A Better way to Diagnose Adult Autism

August 11, 2010

British researchers have developed a quick brain scan that can identify autism in adults with very high accuracy.

Across the pond, researchers from the Institute of Psychiatry at King’s College London have developed a quick brain scan that can identify autism in adults—the kicker: it does so with more than 90% accuracy and in just 15 minutes!Rather than relying on personality traits to assess whether a person has autism spectrum disorder (ASD), the team used an MRI to obtain images of the brain’s grey matter; reconstructed the scans using a separate imaging technique into 3D images that could be assessed for structure, shape, and thickness; and therefore could rely on biological markers to make the diagnosis.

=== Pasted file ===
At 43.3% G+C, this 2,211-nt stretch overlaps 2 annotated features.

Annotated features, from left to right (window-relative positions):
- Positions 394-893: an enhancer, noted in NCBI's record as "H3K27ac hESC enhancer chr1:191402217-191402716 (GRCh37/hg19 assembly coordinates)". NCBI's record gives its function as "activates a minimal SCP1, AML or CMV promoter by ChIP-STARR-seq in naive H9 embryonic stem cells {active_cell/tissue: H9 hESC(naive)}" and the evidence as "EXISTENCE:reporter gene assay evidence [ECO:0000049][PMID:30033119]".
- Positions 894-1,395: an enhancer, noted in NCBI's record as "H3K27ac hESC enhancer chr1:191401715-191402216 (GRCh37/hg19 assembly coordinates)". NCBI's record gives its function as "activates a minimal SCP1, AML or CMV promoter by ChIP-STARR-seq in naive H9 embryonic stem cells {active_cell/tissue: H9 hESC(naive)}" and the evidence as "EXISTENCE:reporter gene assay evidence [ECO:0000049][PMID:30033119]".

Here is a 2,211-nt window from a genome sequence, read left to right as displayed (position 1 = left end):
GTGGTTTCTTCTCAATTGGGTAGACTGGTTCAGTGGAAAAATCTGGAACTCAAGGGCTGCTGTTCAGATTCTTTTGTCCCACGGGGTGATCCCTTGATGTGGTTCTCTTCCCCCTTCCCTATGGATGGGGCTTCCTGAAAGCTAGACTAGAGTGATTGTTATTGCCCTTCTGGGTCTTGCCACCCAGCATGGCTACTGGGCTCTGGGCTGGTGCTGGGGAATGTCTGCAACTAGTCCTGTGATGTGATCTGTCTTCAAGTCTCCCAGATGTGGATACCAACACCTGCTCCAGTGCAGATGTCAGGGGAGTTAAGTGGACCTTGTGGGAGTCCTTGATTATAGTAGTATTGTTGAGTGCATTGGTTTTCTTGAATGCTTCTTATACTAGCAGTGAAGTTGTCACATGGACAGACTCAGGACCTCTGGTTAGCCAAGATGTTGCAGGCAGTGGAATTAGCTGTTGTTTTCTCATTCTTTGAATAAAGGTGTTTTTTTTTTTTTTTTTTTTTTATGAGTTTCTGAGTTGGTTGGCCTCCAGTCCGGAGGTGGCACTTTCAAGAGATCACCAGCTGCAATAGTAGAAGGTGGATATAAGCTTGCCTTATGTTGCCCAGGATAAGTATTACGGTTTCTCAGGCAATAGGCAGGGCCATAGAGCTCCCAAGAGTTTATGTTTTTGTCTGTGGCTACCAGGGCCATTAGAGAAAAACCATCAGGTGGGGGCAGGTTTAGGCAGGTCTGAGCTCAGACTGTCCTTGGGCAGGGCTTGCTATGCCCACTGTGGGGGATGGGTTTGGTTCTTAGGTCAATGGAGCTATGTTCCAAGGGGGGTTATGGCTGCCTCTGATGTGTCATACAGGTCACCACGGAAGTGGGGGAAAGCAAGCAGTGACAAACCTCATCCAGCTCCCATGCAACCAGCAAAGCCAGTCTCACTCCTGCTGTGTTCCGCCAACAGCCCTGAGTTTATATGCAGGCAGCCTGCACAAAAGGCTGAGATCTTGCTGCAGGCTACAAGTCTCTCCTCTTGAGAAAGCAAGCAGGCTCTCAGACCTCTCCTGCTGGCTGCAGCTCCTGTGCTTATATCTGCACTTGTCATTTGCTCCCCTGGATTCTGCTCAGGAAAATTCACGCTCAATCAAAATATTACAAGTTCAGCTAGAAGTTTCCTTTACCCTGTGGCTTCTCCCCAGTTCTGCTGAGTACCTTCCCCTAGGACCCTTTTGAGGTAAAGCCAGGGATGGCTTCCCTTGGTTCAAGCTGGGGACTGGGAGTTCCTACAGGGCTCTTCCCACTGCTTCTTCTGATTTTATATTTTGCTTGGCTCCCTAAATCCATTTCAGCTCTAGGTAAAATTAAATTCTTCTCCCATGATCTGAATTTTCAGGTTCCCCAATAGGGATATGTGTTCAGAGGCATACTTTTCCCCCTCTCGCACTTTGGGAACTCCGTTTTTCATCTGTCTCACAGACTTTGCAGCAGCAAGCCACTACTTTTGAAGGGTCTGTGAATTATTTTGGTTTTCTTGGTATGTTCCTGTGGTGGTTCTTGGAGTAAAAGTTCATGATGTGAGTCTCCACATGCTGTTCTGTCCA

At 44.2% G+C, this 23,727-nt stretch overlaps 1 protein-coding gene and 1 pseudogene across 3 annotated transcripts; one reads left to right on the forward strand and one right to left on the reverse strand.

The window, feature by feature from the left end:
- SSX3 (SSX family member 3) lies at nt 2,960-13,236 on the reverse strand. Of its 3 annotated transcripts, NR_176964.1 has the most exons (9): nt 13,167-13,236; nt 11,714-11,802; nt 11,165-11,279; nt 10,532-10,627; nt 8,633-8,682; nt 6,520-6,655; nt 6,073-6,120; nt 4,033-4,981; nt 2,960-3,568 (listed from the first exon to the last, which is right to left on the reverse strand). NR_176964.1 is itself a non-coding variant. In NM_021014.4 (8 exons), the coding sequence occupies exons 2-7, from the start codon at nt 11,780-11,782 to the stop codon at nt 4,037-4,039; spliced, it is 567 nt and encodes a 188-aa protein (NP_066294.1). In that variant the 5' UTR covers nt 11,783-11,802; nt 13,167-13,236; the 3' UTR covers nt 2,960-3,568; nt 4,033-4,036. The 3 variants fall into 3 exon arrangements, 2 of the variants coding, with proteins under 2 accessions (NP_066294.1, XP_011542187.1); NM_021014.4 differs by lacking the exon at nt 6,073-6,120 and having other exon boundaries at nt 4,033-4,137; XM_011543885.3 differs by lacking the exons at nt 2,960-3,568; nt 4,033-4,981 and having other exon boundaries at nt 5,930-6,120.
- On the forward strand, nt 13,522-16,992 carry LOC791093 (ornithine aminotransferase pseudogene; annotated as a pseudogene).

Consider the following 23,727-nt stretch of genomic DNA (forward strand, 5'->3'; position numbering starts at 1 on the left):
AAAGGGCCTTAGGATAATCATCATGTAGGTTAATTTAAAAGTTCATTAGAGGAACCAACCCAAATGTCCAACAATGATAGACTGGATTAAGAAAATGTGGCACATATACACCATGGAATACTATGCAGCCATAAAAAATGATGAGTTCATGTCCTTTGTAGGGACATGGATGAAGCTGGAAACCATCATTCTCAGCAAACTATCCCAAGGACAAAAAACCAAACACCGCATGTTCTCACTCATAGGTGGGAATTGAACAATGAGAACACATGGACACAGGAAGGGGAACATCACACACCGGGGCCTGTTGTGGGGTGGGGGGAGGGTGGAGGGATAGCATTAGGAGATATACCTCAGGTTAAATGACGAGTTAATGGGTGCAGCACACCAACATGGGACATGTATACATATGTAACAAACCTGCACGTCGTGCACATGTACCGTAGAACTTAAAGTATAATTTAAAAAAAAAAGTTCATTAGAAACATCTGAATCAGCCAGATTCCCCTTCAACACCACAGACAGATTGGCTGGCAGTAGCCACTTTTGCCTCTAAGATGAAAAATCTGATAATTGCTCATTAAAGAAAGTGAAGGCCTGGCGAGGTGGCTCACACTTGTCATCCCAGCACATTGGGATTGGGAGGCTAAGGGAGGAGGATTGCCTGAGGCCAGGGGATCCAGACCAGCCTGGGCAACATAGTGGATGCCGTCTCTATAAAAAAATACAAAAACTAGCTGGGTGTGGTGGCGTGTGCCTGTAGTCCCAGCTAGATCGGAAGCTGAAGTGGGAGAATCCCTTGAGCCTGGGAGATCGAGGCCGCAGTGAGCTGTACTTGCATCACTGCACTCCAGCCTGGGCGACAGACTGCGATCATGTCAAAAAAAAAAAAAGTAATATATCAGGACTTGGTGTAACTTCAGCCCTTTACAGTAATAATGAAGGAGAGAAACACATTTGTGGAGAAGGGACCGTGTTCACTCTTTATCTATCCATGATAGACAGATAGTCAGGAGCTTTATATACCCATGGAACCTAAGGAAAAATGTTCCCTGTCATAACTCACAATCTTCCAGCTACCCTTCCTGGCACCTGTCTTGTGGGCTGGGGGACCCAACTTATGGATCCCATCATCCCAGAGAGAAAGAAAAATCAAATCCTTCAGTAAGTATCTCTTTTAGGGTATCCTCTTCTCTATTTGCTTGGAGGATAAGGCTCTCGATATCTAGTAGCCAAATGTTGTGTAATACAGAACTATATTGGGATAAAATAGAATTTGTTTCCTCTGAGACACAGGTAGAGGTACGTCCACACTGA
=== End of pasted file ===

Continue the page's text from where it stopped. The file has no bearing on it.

The value of this rapid and accurate tool to diagnose ASD is immense,” said lead investigator Dr. Christine Ecker, lecturer, Department of Forensic and Neurodevelopmental Sciences, Institute of Psychiatry. “It could help to alleviate the need for the emotional, time consuming and expensive diagnosis process which ASD patients and families currently have to endure. We now look forward to testing if our methods can also help children.”

Learn more, and see what Ecker’s colleagues had to say at the King’s College London site.

More on autism in the news:

  • Lack of Evidence to Support Use of Antidepressants for Autism
  • Babies as Young as 1 Month may Show Signs of Autism
  • iHelp for Autism: The iPad Opens New Worlds for Autistic Children
  • Studies Link Autism to Wealthier Families
  • New Drug Strategy Against Fragile X Syndrome